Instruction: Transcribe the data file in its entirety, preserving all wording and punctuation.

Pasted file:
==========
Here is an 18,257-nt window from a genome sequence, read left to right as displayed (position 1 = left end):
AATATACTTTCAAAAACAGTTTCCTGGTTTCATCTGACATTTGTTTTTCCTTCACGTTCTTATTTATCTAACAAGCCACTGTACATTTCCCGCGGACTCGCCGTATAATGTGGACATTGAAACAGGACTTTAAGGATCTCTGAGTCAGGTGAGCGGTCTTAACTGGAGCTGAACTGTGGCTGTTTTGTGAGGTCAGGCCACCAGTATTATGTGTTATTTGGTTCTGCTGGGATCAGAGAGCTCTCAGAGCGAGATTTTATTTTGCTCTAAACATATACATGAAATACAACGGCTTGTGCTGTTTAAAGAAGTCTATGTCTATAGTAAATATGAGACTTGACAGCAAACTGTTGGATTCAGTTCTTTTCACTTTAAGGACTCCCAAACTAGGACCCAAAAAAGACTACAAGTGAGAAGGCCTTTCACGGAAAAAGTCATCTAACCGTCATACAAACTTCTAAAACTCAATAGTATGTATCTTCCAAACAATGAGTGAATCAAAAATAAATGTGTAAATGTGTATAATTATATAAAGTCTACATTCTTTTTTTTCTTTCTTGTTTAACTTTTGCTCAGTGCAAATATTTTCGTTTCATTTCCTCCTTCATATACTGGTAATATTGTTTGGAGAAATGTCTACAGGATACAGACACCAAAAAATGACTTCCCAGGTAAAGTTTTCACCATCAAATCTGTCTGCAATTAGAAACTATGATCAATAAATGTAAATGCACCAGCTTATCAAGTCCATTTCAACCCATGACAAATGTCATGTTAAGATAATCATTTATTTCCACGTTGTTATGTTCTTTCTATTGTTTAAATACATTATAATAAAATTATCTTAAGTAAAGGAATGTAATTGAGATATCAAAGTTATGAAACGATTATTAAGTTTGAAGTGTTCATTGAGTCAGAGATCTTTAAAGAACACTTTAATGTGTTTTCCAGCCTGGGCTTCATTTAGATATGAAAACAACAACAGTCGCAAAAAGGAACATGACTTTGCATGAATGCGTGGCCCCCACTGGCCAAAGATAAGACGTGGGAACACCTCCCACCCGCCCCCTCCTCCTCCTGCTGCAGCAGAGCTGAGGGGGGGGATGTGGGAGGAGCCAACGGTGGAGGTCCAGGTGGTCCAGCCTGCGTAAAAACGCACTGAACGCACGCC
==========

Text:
Here is an 18,257-nt window from a genome sequence, read left to right as displayed (position 1 = left end):
AATATACTTTCAAAAACAGTTTCCTGGTTTCATCTGACATTTGTTTTTCCTTCACGTTCTTATTTATCTAACAAGCCACTGTACATTTCCCGCGGACTCGCCGTATAATGTGGACATTGAAACAGGACTTTAAGGATCTCTGAGTCAGGTGAGCGGTCTTAACTGGAGCTGAACTGTGGCTGTTTTGTGAGGTCAGGCCACCAGTATTATGTGTTATTTGGTTCTGCTGGGATCAGAGAGCTCTCAGAGCGAGATTTTATTTTGCTCTAAACATATACATGAAATACAACGGCTTGTGCTGTTTAAAGAAGTCTATGTCTATAGTAAATATGAGACTTGACAGCAAACTGTTGGATTCAGTTCTTTTCACTTTAAGGACTCCCAAACTAGGACCCAAAAAAGACTACAAGTGAGAAGGCCTTTCACGGAAAAAGTCATCTAACCGTCATACAAACTTCTAAAACTCAATAGTATGTATCTTCCAAACAATGAGTGAATCAAAAATAAATGTGTAAATGTGTATAATTATATAAAGTCTACATTCTTTTTTTTCTTTCTTGTTTAACTTTTGCTCAGTGCAAATATTTTCGTTTCATTTCCTCCTTCATATACTGGTAATATTGTTTGGAGAAATGTCTACAGGATACAGACACCAAAAAATGACTTCCCAGGTAAAGTTTTCACCATCAAATCTGTCTGCAATTAGAAACTATGATCAATAAATGTAAATGCACCAGCTTATCAAGTCCATTTCAACCCATGACAAATGTCATGTTAAGATAATCATTTATTTCCACGTTGTTATGTTCTTTCTATTGTTTAAATACATTATAATAAAATTATCTTAAGTAAAGGAATGTAATTGAGATATCAAAGTTATGAAACGATTATTAAGTTTGAAGTGTTCATTGAGTCAGAGATCTTTAAAGAACACTTTAATGTGTTTTCCAGCCTGGGCTTCATTTAGATATGAAAACAACAACAGTCGCAAAAAGGAACATGACTTTGCATGAATGCGTGGCCCCCACTGGCCAAAGATAAGACGTGGGAACACCTCCCACCCGCCCCCTCCTCCTCCTGCTGCAGCAGAGCTGAGGGGGGGGATGTGGGAGGAGCCAACGGTGGAGGTCCAGGTGGTCCAGCCTGCGTAAAAACGCACTGAACGCACGCC